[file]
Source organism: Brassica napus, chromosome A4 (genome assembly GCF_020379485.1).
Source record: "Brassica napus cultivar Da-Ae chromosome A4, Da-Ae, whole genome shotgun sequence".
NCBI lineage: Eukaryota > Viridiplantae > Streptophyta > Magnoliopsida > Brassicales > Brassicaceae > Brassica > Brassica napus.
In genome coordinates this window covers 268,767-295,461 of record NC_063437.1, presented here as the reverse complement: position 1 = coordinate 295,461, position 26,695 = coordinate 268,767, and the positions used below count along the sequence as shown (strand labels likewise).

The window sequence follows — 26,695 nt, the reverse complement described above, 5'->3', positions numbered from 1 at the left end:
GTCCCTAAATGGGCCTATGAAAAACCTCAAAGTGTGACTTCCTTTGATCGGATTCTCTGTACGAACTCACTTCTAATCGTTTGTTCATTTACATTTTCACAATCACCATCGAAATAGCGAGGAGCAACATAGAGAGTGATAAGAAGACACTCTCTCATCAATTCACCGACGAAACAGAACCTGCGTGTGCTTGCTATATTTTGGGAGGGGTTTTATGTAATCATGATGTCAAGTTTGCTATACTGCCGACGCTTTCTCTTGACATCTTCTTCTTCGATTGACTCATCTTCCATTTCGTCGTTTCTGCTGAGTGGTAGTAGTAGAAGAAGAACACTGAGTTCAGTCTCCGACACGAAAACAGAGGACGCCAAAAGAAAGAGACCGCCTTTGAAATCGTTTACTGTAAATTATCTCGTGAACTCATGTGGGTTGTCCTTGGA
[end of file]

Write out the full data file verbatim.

Source organism: Brassica napus, chromosome A4 (genome assembly GCF_020379485.1).
Source record: "Brassica napus cultivar Da-Ae chromosome A4, Da-Ae, whole genome shotgun sequence".
NCBI lineage: Eukaryota > Viridiplantae > Streptophyta > Magnoliopsida > Brassicales > Brassicaceae > Brassica > Brassica napus.
In genome coordinates this window covers 268,767-295,461 of record NC_063437.1, presented here as the reverse complement: position 1 = coordinate 295,461, position 26,695 = coordinate 268,767, and the positions used below count along the sequence as shown (strand labels likewise).

The window sequence follows — 26,695 nt, the reverse complement described above, 5'->3', positions numbered from 1 at the left end:
GTCCCTAAATGGGCCTATGAAAAACCTCAAAGTGTGACTTCCTTTGATCGGATTCTCTGTACGAACTCACTTCTAATCGTTTGTTCATTTACATTTTCACAATCACCATCGAAATAGCGAGGAGCAACATAGAGAGTGATAAGAAGACACTCTCTCATCAATTCACCGACGAAACAGAACCTGCGTGTGCTTGCTATATTTTGGGAGGGGTTTTATGTAATCATGATGTCAAGTTTGCTATACTGCCGACGCTTTCTCTTGACATCTTCTTCTTCGATTGACTCATCTTCCATTTCGTCGTTTCTGCTGAGTGGTAGTAGTAGAAGAAGAACACTGAGTTCAGTCTCCGACACGAAAACAGAGGACGCCAAAAGAAAGAGACCGCCTTTGAAATCGTTTACTGTAAATTATCTCGTGAACTCATGTGGGTTGTCCTTGGA